12 Triumph in Montreal 31 March 2017 This depicts the atmosphere in Montreal where the Parties to the Montreal Protocol took the deliberate decision to accelerate the control measures for HCFCs conscious of the benefits to both the ozone layer and climate change.
13 31 March 2017This graph shows the potential climate benefits of the accelerated HCFC phase-out. Maximizing the climate benefits of the HCFC phase-out depends on ensuring that HCFCs are replaced with zero and low GWP chemical substitutes and more energy efficient equipment.
14 Developing Countries HCFC Schedule 31 March 2017Developing Countries HCFC ScheduleNew Control ScheduleOld Control Schedule2013: Freeze at average of levels2015: 10% reduction2020: 35% reduction2025: 67.5% reduction2030: 100% reduction while allowing 2.5% for refrigeration and A/C servicing until 2040.-2016: Freeze at 2015 levels2040: 100% reductionThis is a comparison between the previous and the accelerated HCFC control measures for developing countries. As you can see, the freeze date was brought forward by 3 years, but more importantly, intermediate reduction steps were introduced where there were previously none.
15 Article 5 HCFC Control Measures – Old vs New 31 March 2017Article 5 HCFC Control Measures – Old vs NewThis chart is a graphical representation of the previous slide.
16 31 March 2017Article 5 HCFC Consumption: Savings from the New HCFC Adjustments (assumes freeze at previous base level of 2015)This chart shows the savings from the new adjustments, assuming previous the consumption growth would have been linear up to the freeze level.
17 Key Excerpts: HCFC Adjustment Decision 31 March 2017Key Excerpts: HCFC Adjustment DecisionParagraph 5 on financial and technical assistance:“To agree that the funding available through the Multilateral Fund for the Implementation of MP in the upcoming replenishments shall be stable and sufficient to meet all agreed incremental costs to enable A5 parties to comply with the accelerated phase-out schedule both for production and consumption sectors as set out above, and based on that understanding, to also direct the Executive Committee of Multilateral Fund to make the necessary changes to the eligibility criteria related to the post-1995 facilities and second conversions.”And finally, a key success factor of the Montreal Protocol is the financial mechanism for developing nations. Therefore as part of the adjustment on HCFCs, the Parties also agreed to the availability of funding for incremental costs of developing nations.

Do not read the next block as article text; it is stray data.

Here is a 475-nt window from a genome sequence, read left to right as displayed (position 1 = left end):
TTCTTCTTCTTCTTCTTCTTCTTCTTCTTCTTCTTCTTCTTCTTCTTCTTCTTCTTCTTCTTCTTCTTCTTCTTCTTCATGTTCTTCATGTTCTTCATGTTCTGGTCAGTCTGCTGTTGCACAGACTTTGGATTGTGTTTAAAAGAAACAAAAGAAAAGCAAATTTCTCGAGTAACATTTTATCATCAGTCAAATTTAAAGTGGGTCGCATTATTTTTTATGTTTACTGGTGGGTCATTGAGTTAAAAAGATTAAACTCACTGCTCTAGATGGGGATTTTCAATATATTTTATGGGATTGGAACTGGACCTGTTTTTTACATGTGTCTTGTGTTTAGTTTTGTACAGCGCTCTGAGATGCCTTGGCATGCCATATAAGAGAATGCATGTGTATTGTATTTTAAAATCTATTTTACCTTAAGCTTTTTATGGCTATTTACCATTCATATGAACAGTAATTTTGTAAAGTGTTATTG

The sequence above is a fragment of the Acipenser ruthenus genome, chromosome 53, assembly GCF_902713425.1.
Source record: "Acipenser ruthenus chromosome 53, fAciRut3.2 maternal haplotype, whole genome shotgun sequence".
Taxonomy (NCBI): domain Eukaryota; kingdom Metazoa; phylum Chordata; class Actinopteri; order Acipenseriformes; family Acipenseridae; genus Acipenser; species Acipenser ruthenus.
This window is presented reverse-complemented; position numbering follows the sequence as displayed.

18 Key Excerpts: HCFC Adjustment Decision 31 March 2017Key Excerpts: HCFC Adjustment DecisionParagraph 9 on climate change:“To encourage Parties to promote the selection of alternatives to HCFCs that minimize environmental impacts, in particular impacts on climate, as well as meeting other health, safety and economic considerations.”Paragraph 11 on climate change“To … give priority to cost-effective projects and programmes which focus on … [s]ubstitutes and alternatives that minimize other impacts on the environment, including on the climate, taking into account global warming potential, energy use, and other relevant facts.”And further within that agreement was the reference to climate change and the need to choose alternatives and substitutes with minimal effects on climate change.
19 GAZING INTO THE FUTUREAn agreement that is doing so much for ozone —and for climate— clearly deserves our attention. It has much to teach us. .